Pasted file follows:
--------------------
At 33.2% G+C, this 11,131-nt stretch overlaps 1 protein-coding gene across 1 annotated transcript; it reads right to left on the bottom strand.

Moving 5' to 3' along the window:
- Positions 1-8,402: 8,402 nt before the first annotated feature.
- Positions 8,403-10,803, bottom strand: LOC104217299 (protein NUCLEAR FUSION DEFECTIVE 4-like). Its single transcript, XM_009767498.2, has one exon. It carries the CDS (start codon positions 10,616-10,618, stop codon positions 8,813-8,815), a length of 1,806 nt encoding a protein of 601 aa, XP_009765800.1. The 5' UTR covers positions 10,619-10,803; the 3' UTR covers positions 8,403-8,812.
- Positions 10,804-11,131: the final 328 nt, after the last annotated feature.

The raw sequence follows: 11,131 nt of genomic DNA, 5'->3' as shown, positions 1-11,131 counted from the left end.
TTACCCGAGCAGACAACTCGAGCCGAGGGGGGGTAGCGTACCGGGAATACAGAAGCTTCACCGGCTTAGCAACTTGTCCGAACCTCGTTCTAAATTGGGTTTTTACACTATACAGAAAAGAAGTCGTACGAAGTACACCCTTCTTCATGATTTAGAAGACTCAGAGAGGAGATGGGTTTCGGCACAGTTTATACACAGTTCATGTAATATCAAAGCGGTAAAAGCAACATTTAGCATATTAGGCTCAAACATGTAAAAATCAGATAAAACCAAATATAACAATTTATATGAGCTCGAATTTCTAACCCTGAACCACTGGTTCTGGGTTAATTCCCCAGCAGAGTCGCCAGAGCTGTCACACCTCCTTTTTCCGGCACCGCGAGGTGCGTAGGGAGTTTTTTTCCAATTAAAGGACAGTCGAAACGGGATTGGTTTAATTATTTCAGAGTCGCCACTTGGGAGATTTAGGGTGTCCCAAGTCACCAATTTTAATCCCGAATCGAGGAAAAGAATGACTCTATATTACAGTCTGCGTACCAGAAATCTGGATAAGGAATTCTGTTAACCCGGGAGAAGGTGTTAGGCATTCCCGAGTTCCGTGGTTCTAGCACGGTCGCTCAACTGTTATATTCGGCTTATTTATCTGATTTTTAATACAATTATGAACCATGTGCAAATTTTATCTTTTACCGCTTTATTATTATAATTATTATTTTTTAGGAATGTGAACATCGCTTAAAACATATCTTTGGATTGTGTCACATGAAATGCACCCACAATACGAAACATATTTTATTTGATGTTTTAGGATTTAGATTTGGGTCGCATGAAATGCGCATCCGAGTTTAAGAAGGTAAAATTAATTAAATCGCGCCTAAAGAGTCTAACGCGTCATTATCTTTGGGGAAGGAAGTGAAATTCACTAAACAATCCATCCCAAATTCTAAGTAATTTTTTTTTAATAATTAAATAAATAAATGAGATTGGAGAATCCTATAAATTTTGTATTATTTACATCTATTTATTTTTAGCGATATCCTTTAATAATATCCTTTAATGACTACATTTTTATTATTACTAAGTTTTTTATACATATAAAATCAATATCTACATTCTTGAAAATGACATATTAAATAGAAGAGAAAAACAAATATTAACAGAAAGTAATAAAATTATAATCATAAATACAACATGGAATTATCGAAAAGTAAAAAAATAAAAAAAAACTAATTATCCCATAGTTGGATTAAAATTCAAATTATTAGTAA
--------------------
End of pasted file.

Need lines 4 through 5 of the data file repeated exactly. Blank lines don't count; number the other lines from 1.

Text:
- Positions 8,403-10,803, bottom strand: LOC104217299 (protein NUCLEAR FUSION DEFECTIVE 4-like). Its single transcript, XM_009767498.2, has one exon. It carries the CDS (start codon positions 10,616-10,618, stop codon positions 8,813-8,815), a length of 1,806 nt encoding a protein of 601 aa, XP_009765800.1. The 5' UTR covers positions 10,619-10,803; the 3' UTR covers positions 8,403-8,812.
- Positions 10,804-11,131: the final 328 nt, after the last annotated feature.